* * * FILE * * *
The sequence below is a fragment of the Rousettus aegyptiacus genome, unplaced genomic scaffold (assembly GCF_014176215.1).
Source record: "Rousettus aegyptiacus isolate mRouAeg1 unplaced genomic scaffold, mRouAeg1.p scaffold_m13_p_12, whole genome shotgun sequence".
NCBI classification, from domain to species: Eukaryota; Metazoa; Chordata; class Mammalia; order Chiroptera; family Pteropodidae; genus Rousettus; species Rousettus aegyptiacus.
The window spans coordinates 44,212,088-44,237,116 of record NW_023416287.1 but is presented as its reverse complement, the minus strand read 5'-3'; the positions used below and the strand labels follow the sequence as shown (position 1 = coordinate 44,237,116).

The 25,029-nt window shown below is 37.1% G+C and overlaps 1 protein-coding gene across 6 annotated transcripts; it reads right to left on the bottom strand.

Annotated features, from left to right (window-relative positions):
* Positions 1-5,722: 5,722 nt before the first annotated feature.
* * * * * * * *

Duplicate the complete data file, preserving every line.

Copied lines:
The sequence below is a fragment of the Rousettus aegyptiacus genome, unplaced genomic scaffold (assembly GCF_014176215.1).
Source record: "Rousettus aegyptiacus isolate mRouAeg1 unplaced genomic scaffold, mRouAeg1.p scaffold_m13_p_12, whole genome shotgun sequence".
NCBI classification, from domain to species: Eukaryota; Metazoa; Chordata; class Mammalia; order Chiroptera; family Pteropodidae; genus Rousettus; species Rousettus aegyptiacus.
The window spans coordinates 44,212,088-44,237,116 of record NW_023416287.1 but is presented as its reverse complement, the minus strand read 5'-3'; the positions used below and the strand labels follow the sequence as shown (position 1 = coordinate 44,237,116).

The 25,029-nt window shown below is 37.1% G+C and overlaps 1 protein-coding gene across 6 annotated transcripts; it reads right to left on the bottom strand.

Annotated features, from left to right (window-relative positions):
* Positions 1-5,722: 5,722 nt before the first annotated feature.